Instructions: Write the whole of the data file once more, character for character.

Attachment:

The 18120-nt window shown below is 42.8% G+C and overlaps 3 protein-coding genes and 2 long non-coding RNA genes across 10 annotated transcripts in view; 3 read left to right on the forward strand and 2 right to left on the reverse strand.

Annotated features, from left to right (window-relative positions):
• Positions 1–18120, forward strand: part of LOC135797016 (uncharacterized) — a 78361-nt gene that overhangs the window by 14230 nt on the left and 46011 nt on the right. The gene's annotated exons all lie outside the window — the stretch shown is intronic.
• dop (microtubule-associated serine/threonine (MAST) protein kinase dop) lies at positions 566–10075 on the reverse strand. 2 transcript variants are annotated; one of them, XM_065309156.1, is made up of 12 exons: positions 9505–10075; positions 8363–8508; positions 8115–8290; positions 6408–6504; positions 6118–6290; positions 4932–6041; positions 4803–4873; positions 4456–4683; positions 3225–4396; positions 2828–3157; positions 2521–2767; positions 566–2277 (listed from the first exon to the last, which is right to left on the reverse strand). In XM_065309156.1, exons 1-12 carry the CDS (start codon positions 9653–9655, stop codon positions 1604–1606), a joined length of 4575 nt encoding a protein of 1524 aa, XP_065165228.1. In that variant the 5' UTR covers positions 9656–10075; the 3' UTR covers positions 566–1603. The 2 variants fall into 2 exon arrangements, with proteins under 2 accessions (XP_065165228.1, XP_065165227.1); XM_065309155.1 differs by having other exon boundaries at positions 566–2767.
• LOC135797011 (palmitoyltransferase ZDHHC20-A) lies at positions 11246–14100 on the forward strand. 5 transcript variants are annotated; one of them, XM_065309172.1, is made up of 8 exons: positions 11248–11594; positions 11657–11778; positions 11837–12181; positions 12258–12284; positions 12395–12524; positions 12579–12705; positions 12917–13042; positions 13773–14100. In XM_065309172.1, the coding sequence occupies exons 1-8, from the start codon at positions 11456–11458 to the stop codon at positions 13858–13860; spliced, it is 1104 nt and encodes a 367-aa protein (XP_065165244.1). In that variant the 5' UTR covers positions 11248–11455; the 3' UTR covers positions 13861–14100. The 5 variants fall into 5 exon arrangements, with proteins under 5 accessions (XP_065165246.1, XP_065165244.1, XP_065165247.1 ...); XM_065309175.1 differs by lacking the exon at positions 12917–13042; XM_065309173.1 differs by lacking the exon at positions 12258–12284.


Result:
The 18120-nt window shown below is 42.8% G+C and overlaps 3 protein-coding genes and 2 long non-coding RNA genes across 10 annotated transcripts in view; 3 read left to right on the forward strand and 2 right to left on the reverse strand.

Annotated features, from left to right (window-relative positions):
• Positions 1–18120, forward strand: part of LOC135797016 (uncharacterized) — a 78361-nt gene that overhangs the window by 14230 nt on the left and 46011 nt on the right. The gene's annotated exons all lie outside the window — the stretch shown is intronic.
• dop (microtubule-associated serine/threonine (MAST) protein kinase dop) lies at positions 566–10075 on the reverse strand. 2 transcript variants are annotated; one of them, XM_065309156.1, is made up of 12 exons: positions 9505–10075; positions 8363–8508; positions 8115–8290; positions 6408–6504; positions 6118–6290; positions 4932–6041; positions 4803–4873; positions 4456–4683; positions 3225–4396; positions 2828–3157; positions 2521–2767; positions 566–2277 (listed from the first exon to the last, which is right to left on the reverse strand). In XM_065309156.1, exons 1-12 carry the CDS (start codon positions 9653–9655, stop codon positions 1604–1606), a joined length of 4575 nt encoding a protein of 1524 aa, XP_065165228.1. In that variant the 5' UTR covers positions 9656–10075; the 3' UTR covers positions 566–1603. The 2 variants fall into 2 exon arrangements, with proteins under 2 accessions (XP_065165228.1, XP_065165227.1); XM_065309155.1 differs by having other exon boundaries at positions 566–2767.
• LOC135797011 (palmitoyltransferase ZDHHC20-A) lies at positions 11246–14100 on the forward strand. 5 transcript variants are annotated; one of them, XM_065309172.1, is made up of 8 exons: positions 11248–11594; positions 11657–11778; positions 11837–12181; positions 12258–12284; positions 12395–12524; positions 12579–12705; positions 12917–13042; positions 13773–14100. In XM_065309172.1, the coding sequence occupies exons 1-8, from the start codon at positions 11456–11458 to the stop codon at positions 13858–13860; spliced, it is 1104 nt and encodes a 367-aa protein (XP_065165244.1). In that variant the 5' UTR covers positions 11248–11455; the 3' UTR covers positions 13861–14100. The 5 variants fall into 5 exon arrangements, with proteins under 5 accessions (XP_065165246.1, XP_065165244.1, XP_065165247.1 ...); XM_065309175.1 differs by lacking the exon at positions 12917–13042; XM_065309173.1 differs by lacking the exon at positions 12258–12284.